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In lean times, taxpayers often help put school superintendents behind the wheel

7:37 PM, Oct 5, 2012   |    comments
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ATLANTA, Ga. --  As area school systems wrestle with budget problems, it is not unusual to see taxpayers foot the bill to put school superintendents behind the wheel of a car.

In Dekalb County, taxpayers recently helped purchase a 2013 Ford Explorer for new school superintendent Cheryl Atkinson. The vehicle, which is for her personal and business use, is part of Atkinson's contract.

It is more common for school districts to provide superintendents with a car allowance that can be as much as $1,500 dollars a month.

In Cobb County, Superintendent Michael Hinojosa receives a salary of $237,000 dollars a year.
In addition, he receives a car allowance of $800 a month.

Clayton County's interim superintendent Luvenia Jackson gets the same $800 a month car allowance in addition to her 195-thousand dollar a year salary.

In Fulton County, Superintendent Robert Avossa's salary is 238-thousand dollars a year.
His car allowance is $9,600 a year, or the equivalent of $800 a month.

In the state's largest school system, Gwinnett County Superintendent Alvin Wilbank's car allowance is nearly double that of the other areas surveyed by 11Alive.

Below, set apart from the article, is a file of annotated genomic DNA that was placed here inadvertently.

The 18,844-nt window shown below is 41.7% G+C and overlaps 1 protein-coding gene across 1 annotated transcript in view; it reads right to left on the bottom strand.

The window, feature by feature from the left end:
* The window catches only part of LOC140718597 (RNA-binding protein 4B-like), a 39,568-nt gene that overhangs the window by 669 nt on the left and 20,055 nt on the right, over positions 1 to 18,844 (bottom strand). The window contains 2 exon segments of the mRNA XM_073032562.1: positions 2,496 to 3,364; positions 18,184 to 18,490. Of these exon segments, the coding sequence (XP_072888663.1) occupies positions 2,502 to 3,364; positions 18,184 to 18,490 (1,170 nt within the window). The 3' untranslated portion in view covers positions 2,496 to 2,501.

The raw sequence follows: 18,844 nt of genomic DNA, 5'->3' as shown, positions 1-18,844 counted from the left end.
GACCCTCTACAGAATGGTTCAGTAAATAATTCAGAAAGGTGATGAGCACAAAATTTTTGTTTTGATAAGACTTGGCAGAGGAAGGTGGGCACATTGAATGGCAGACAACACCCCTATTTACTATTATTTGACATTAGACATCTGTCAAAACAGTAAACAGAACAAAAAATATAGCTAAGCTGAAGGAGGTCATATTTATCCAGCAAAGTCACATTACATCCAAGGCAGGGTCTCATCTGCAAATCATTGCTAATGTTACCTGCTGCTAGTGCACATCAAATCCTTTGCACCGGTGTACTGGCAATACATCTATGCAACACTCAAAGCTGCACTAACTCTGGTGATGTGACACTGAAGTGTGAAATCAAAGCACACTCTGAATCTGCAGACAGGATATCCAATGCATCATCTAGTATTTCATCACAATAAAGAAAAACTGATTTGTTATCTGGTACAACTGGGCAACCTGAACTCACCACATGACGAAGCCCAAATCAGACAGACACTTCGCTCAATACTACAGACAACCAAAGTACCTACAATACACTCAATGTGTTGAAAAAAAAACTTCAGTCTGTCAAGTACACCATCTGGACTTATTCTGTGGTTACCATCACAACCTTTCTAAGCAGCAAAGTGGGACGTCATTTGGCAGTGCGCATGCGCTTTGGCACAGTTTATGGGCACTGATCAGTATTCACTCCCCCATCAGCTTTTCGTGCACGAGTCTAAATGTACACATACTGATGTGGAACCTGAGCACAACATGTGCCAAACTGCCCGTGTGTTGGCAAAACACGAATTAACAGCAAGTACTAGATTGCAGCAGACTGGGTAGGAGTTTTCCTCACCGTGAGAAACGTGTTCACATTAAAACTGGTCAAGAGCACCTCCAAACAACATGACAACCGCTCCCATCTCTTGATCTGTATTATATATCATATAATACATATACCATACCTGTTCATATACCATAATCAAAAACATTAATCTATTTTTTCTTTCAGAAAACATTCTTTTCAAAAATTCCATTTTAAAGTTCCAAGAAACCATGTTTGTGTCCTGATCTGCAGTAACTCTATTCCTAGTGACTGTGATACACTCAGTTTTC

Wilbanks, the longest tenured superintendent in the state, receives a $1,500 per month car allowance in addition to his $278,000 a year salary.

Like other metro school districts, Gwinnett's teachers haven't received a raise in several years.

"Administrators need to reprioritize their priorities," said Gaye McNeil of Citizens for Better Gwinnett. "If teachers are sacrificing, I think everyone up the line needs to sacrifice as well."

A spokesman for Gwinnett Schools says just like teachers, Wilbanks has not received a raise in several years. The superintendent also takes furlough days just like other employees.

Atkinson's new Explorer was purchased to replace an older vehicle she was issued when hired as Dekalb superintendent. School board member Paul Womack told 11Alive Atkinson's 2006 car had problems and needed to be replaced.

"It was a logical business decision," said Womack. "Replace a piece of junk that could break down any week or put on a new one."

The district traded Atkinson's old car and two others to purchase the 2013 Explorer. With the trade ins, the vehicle cost taxpayers $8,963.

A spokesperson for Atlanta public schools say Superintendent Erroll Davis doesn't get a car or car allowance.

Davis contract does allow him $10,000 for travel, but spokesperson Steve Alford says Davis hasn't spent any of that travel allowance and doesn't plan to.

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